Analysts have backed Keppel Corp's decision to exit the rig-building business and shift focus to growth areas like renewable energy, but the firm acknowledges that the move may cost jobs.
The company said yesterday that retrenchments are possible as it transitions to being an "asset-light and people-light" developer and integrator of offshore energy and infrastructure assets.
Its Keppel O&M (offshore and marine) division employs about 10,500 people.
A Keppel O&M spokesman told The Straits Times: "It is premature to provide a specific number at this point, as we will still need to complete our order book, as well as the uncompleted rigs.
"We will right-size our network of yards and global headcount, but this will not take place overnight.
"It will include natural attrition, end of contracts and possibly some retrenchment."
But the spokesman added: "We will also invest in capability development. As we move up the value chain, we will also create new and higher value-adding jobs."
The company said on Thursday that its O&M business will look for opportunities in floating infrastructure and infrastructure-like projects that can deliver predictable streams of cash flow.
These include projects such as offshore wind farms and solar farms, gas solutions, production assets, and new energy solutions involving hydrogen and tidal energy, for example.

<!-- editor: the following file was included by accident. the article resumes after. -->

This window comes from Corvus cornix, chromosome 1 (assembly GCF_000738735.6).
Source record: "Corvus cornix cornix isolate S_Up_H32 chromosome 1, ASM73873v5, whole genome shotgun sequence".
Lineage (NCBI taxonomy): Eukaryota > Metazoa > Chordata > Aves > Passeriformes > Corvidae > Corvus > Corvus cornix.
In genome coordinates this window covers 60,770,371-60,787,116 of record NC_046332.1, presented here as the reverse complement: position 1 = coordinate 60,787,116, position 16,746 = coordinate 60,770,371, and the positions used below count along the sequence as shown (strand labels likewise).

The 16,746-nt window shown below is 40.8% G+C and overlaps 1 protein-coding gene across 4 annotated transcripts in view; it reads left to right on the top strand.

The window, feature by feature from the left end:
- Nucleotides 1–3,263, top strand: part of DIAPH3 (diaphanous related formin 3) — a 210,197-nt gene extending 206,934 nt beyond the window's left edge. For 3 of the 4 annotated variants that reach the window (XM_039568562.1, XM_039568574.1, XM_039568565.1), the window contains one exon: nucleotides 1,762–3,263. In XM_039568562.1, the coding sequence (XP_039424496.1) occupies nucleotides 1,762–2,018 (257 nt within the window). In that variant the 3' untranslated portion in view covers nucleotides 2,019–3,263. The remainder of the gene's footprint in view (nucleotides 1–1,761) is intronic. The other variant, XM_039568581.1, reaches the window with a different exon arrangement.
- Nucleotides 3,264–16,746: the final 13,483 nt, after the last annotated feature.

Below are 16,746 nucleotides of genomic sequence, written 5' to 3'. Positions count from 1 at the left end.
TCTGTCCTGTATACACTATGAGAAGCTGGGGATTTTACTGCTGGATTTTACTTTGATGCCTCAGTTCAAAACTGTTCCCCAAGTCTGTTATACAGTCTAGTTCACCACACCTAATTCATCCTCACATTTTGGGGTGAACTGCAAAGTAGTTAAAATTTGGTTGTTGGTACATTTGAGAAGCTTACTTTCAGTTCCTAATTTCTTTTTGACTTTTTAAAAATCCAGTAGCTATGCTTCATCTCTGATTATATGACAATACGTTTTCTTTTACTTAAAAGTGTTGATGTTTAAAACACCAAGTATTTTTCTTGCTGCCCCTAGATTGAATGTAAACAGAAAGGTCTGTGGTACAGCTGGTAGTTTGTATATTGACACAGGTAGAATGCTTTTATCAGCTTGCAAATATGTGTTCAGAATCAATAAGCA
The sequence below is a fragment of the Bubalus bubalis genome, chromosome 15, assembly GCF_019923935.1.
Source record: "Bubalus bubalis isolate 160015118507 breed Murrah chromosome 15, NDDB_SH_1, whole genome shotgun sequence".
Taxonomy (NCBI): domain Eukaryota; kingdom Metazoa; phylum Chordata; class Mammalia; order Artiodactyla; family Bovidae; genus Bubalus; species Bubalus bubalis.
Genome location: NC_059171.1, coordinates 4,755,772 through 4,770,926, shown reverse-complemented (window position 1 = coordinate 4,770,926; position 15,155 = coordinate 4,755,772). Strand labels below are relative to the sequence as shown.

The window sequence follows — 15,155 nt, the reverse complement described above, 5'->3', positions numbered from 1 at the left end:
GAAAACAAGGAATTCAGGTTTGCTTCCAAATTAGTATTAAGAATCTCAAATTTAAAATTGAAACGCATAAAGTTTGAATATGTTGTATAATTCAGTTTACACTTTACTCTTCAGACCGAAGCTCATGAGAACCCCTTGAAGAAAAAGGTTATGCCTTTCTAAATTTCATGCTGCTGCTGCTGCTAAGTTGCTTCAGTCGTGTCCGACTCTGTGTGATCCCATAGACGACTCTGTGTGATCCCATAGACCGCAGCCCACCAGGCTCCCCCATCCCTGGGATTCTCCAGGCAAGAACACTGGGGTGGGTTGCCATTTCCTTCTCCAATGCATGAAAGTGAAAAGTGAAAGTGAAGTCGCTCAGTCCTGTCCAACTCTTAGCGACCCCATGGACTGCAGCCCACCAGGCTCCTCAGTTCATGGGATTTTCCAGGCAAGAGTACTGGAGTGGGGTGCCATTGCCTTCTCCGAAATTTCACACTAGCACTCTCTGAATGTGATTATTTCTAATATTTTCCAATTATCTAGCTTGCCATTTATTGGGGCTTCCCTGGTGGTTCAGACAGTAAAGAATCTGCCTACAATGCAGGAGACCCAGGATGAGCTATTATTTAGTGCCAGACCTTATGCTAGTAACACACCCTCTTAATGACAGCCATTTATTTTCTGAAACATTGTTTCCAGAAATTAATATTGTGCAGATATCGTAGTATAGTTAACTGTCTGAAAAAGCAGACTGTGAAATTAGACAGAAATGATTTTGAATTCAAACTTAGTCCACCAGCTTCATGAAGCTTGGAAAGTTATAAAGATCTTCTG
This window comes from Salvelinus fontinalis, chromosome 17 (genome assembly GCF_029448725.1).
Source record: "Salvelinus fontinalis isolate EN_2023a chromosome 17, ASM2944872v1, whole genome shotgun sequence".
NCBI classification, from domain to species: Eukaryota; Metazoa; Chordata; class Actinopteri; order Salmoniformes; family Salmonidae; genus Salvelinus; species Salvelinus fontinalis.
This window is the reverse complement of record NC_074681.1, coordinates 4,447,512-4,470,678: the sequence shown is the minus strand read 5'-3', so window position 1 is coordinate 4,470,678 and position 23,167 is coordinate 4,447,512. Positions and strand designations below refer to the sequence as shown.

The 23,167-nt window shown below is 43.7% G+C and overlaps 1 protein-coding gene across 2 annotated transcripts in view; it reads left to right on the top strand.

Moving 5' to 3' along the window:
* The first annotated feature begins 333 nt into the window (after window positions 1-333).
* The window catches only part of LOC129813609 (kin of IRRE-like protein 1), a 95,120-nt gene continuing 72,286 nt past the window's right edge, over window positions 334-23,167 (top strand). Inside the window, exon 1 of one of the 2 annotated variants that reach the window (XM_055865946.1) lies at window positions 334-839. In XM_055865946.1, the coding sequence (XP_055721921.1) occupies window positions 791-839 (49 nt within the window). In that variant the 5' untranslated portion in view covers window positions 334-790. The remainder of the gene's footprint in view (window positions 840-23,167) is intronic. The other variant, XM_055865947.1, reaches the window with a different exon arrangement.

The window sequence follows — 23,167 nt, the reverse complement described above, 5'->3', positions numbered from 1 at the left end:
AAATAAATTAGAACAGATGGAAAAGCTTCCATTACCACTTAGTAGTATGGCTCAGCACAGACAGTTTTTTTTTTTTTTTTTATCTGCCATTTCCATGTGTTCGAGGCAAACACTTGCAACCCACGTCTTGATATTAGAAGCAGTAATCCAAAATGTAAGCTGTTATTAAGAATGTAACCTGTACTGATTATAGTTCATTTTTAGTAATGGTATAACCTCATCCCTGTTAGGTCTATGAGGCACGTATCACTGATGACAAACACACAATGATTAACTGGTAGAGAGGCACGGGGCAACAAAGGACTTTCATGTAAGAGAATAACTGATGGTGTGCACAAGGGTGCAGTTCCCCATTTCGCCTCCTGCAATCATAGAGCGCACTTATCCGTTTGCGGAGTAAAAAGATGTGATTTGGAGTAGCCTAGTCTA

Yard operations will be streamlined, including repurposing or divesting part of the company's global network of yards.
Experts at UOB Kay Hian, CGS-CIMB and Citi Research kept their calls to add or buy the stock.
UOB Kay Hian analyst Adrian Loh said: "In our view, exiting the rig-building business is positive, given our bearish sector view for the next 12 to 18 months at the very least. Rig day rates and utilisation rates for all asset classes declined throughout 2020 despite starting the year with already poor numbers."
Keppel also remains the preferred pick of Citi Research analysts Kwok Wei Chang and Patrick Yau.
"Keppel should see a recovery across its key business pillars in this financial year as economic activity picks up. More pertinently, the gears are in motion for Keppel to position itself in benefiting from the accelerating renewables agenda (and resumption of the production cycle)," they said.
But other analysts were less optimistic and downgraded the stock to "hold". DBS Group Research analyst Ho Pei Hwa said Keppel's loss of $506 million in the last financial year was higher than expected, and added that investors should wait for more clarity on the restructuring.
Keppel Corp shares closed down 8.24 per cent at $5.01 yesterday.